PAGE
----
On Monday morning, a decision that impacts millions of gamers in one of the most densely populated countries in the world passed in an effort to curb video game addiction among kids.
According to a ruling, individuals under the age of 18 can only play video games for three hours per week, which includes a maximum of one hour each day on Friday, Saturday, and Sunday (only from 8 p.m. to 9 p.m.). Video games will be strictly prohibited to minors Monday through Thursday.
In a series of decisions to help enforce these measures, game publishers in China are required to track children's playtime. In order to do this, players must register gaming accounts under their real identities. Publishers discontinue playing access to minors when certain time thresholds have been reached on their accounts daily.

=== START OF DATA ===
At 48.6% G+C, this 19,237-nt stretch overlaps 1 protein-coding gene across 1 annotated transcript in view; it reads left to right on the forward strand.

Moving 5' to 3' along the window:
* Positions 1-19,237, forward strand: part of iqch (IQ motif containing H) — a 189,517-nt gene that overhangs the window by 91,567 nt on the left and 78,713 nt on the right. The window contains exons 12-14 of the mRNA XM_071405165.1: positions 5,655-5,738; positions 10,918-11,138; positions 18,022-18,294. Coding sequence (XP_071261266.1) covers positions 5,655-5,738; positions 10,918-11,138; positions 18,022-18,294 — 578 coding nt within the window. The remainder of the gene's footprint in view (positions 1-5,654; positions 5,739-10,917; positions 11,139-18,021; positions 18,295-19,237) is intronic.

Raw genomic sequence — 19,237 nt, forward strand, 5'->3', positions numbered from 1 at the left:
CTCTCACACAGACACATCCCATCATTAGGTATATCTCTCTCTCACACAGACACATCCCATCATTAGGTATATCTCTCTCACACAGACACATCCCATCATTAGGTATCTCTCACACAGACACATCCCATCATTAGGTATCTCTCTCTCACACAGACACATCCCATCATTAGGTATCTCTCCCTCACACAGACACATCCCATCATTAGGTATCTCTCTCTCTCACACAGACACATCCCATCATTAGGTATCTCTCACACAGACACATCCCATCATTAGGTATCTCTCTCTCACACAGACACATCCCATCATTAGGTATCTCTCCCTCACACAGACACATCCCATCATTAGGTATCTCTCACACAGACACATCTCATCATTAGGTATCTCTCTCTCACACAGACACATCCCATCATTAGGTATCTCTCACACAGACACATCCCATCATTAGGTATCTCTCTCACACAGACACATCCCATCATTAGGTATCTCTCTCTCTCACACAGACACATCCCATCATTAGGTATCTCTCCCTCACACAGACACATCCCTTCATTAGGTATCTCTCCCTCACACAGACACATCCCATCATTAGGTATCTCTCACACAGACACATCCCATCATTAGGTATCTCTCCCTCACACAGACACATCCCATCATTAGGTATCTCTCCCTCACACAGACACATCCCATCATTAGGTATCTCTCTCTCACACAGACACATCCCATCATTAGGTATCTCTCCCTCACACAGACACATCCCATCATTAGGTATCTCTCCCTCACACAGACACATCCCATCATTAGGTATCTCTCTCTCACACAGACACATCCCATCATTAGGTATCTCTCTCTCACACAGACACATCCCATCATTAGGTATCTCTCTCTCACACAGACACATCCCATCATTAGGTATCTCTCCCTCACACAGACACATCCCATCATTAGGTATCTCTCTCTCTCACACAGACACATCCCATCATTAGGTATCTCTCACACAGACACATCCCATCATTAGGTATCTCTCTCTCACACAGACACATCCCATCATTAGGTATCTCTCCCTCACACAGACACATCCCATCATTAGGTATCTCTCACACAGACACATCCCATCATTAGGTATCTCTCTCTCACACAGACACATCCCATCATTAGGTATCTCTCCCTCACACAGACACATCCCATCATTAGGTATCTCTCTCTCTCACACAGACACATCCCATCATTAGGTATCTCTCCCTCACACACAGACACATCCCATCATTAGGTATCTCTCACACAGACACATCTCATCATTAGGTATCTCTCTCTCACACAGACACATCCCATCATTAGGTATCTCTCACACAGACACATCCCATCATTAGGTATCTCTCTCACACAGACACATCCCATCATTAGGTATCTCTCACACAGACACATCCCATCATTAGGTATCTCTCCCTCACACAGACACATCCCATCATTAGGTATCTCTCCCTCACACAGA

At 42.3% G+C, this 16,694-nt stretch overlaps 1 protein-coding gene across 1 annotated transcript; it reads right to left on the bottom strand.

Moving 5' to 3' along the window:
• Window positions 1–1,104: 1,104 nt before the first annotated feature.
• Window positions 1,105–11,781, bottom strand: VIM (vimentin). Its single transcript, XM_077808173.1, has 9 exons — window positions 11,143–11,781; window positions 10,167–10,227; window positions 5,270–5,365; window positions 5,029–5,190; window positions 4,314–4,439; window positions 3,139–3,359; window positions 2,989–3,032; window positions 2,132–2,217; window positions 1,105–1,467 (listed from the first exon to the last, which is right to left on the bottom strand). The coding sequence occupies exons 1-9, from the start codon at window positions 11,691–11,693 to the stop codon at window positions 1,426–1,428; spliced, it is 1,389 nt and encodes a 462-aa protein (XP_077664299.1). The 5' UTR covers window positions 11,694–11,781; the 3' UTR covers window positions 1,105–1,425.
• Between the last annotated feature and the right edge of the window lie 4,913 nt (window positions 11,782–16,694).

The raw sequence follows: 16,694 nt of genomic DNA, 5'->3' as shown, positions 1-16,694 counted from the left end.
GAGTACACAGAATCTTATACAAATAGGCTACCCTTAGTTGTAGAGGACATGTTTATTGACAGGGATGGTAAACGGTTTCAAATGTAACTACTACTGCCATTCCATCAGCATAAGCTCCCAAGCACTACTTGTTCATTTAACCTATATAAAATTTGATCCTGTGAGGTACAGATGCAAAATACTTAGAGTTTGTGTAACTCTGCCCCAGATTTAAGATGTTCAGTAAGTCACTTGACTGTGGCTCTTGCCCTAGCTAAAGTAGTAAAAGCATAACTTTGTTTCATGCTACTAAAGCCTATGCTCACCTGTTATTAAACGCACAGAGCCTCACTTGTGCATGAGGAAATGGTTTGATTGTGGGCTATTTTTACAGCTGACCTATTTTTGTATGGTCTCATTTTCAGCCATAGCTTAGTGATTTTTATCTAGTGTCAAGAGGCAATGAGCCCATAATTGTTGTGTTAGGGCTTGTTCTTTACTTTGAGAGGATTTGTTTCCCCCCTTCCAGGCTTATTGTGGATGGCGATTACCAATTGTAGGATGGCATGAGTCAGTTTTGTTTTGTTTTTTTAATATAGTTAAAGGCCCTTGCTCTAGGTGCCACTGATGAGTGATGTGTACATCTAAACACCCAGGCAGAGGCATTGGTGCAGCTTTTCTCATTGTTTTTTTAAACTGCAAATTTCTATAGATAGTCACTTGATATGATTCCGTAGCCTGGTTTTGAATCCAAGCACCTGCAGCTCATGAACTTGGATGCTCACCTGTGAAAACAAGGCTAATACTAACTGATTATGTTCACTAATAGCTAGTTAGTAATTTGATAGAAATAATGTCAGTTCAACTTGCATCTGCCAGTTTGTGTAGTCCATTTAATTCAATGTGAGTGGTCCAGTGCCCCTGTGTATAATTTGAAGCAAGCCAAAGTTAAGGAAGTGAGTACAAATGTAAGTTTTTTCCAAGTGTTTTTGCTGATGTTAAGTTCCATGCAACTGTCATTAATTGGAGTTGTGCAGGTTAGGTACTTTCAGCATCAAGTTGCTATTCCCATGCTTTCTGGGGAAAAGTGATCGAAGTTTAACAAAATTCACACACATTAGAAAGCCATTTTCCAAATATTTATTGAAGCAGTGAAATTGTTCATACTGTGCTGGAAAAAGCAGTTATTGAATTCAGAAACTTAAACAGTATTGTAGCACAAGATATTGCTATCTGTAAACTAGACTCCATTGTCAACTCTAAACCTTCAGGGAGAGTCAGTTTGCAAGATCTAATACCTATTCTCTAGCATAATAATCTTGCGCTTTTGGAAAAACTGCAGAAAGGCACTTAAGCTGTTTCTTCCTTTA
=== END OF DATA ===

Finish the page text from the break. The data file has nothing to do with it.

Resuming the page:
In a 2019 ruling, kids under the age of 18 were allowed to play up to 1.5 hours each day for a maximum of 10.5 in a given week. Now, that number will be capped at three.
Over the course of the last few years, gaming conglomerates in China, Tencent, and NetEase, have been hit with numerous data protection, anti-monopoly, and regulation laws to curb what the Chinese government views as a rise in video game addiction among children in the country.
China considers excessive video game playing as an "impulse control disorder" and has made a concerted effort to crack down on playtime among kids.
Tim Rizzo is the editor and a reporter for Inven Global. He joined the company back in 2017.